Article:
Belgian-born model, singer and actress Monique Van Vooren (1925) gained notoriety for her many celebrity appearances on the game and variety show circuit in the 1950’s and 1960’s. She became a cult star, best remembered for her role as Baroness Katrin Frankenstein in Flesh for Frankenstein (1973).
French postcard by De Marchi Frères, Marseille.
Monique Van Vooren was born in Brussels, Belgium in 1925. She started her career as a model and was as such spotted and photographed by Junior Gorg for Life magazine. Her first film was the Italian production Domani è troppo tardi/Tomorrow is Too Late (1950, Léonide Moguy) starring Pier Angeli. The gorgeous blonde soon got a Hollywood contract and had a supporting part in Tarzan and the She-Devil (1953, Kurt Neumann) starring Lex Barker. In France she played the leading lady-in-distress in Série Noire/Black Edition (1954, Pierre Foucaud), based on a series of popular paperback adventures of the same title. Hal Erickson at Rovi calls it “an acceptable Gallic imitation of America's hard-boiled detective genre. Henri Vidal plays the anti-hero, who moves with ease through the Parisian underworld.” She also appeared opposite tough guy Eddie Constantine in Ça va barder/Give 'em Hell (1955, John Berry). Back in Hollywood, she appeared in a small role in the musical comedy Ten Thousand Bedrooms (1957, Richard Thorpe), Dean Martin's first solo film after his split with Jerry Lewis. She also played a bit part as a showgirl in the award winning musical Gigi (1958, Vincente Minnelli) starring Leslie Caron, and had a role in the comedy Happy Anniversary (1959, David Miller) with David Niven. Van Vooren also performed on stage. On Broadway she played in John Murray Anderson's Almanac (1953) and in 1960 she appeared as Frenchy in the national tour of Destry Rides Again.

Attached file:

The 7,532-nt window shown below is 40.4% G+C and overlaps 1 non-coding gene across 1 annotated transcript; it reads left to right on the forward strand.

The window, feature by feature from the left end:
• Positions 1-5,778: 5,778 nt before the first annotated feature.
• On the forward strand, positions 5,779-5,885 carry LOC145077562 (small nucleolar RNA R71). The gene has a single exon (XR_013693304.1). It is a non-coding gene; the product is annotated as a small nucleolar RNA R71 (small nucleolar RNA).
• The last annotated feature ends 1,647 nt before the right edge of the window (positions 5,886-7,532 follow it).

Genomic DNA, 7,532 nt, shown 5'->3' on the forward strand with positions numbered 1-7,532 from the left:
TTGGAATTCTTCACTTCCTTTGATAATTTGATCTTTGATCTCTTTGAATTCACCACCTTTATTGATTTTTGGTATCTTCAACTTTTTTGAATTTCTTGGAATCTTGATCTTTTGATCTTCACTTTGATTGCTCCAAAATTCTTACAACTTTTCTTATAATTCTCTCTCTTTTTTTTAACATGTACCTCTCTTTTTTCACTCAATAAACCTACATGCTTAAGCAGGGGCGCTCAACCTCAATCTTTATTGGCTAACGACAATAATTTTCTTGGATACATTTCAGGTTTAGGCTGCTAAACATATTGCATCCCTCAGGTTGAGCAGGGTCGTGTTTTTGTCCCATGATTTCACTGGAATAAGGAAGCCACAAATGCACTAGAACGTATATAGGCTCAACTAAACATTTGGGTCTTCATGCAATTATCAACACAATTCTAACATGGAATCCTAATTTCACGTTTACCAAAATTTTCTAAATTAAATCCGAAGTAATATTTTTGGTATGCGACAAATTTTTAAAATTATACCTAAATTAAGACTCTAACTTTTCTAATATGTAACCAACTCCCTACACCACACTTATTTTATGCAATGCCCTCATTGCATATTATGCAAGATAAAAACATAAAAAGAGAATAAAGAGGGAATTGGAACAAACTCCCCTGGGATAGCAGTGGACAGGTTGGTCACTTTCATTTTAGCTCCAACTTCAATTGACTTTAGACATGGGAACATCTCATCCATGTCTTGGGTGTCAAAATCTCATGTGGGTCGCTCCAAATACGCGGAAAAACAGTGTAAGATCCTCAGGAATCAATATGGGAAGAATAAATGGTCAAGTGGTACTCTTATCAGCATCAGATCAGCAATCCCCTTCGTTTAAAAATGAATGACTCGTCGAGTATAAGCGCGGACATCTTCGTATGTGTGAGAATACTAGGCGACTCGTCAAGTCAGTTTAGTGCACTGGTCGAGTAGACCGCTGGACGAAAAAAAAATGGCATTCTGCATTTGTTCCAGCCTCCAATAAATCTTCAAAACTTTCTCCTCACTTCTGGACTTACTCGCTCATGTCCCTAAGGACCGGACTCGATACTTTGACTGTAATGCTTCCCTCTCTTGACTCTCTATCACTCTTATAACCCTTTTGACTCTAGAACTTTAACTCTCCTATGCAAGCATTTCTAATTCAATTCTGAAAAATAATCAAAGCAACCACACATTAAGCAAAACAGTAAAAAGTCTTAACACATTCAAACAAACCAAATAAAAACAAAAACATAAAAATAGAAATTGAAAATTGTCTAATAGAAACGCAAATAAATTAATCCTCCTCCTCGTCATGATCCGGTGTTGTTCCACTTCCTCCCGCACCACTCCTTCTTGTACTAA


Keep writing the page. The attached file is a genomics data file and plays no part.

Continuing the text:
Dutch postcard by Vita Nova, Schiedam, nr. 8/10/49. Sent by mail in 1967. Photo: National Periodical Publications Inc. Publicity still for the 20th Century-Fox Film Batman (1966).
During the 1960’s Monique Van Vooren appeared incidentally in films such as the eccentric independent comedy Fearless Frank (1967, Philip Kaufman) starring Jon Voight. Her few other credits of that decade include playing Miss Clean in two episodes of the television series Batman (1968). She was better known as a 'wild' celebrity, who attracted more attention with her private life than with her films. Jack Gaver wrote in The Gazette about her appearance at the premiere of the rock musical Hair in April 1968: “One of those who was not outdone by onstage proceedings was actress Monique Van Vooren, who showed up wearing a transparent black chiffon blouse with nothing but Monique beneath it.” She returned to Europe where she appeared as the Queen of Skulls in Il Decamerone/The Decameron (1970), the first of director Pier Paolo Pasolini's ‘trilogy of life.’ The film was based on the sexually charged tales of Boccaccio. Her most memorable role was Baroness Katrin Frankenstein in Flesh for Frankenstein (1973, Paul Morissey), starring Udo Kier and Joe Dallesandro. Andy Warhol was one of the co-producers of the film, but it was filmed in Cinecittà with an Italian film crew. In the USA, the film was marketed as Andy Warhol's Frankenstein, and was presented in the Space-Vision 3-D process in premiere engagements. The MPAA rated the film an X, due to its explicit sexuality and violence. Van Vooren also played that year opposite Elizabeth Taylor in Ash Wednesday (1973, Larry Peerce), and with Mary Woronow in the erotic thriller Sugar Cookies (1973, Theodore Gershuny). Sugar Cookies was an early production credit for both Oscar-winner Oliver Stone and Troma Entertainment honcho Lloyd Kaufman. She worked again with Stone on his Wall Street (1987, Oliver Stone) starring Michael Douglas. Stone’s son Sean Stone cast her recently for his horror project SecretStone. The film has not been released yet at the moment of writing. Monique Van Vooren is still active in East Coast social circles.
Trailer for Tarzan and the She-Devil (1953). Source: pwgr2000 (YouTube).
Trailer for Flesh For Frankenstein (1973). Source: 3dgeek2009 (YouTube).
Sources: Hal Erickson (Rovi), Kurt Gardner (Weird Movie Village), Jack Gaver (Gazette), Muppet Wiki, Broadway World, Wikipedia and IMDb.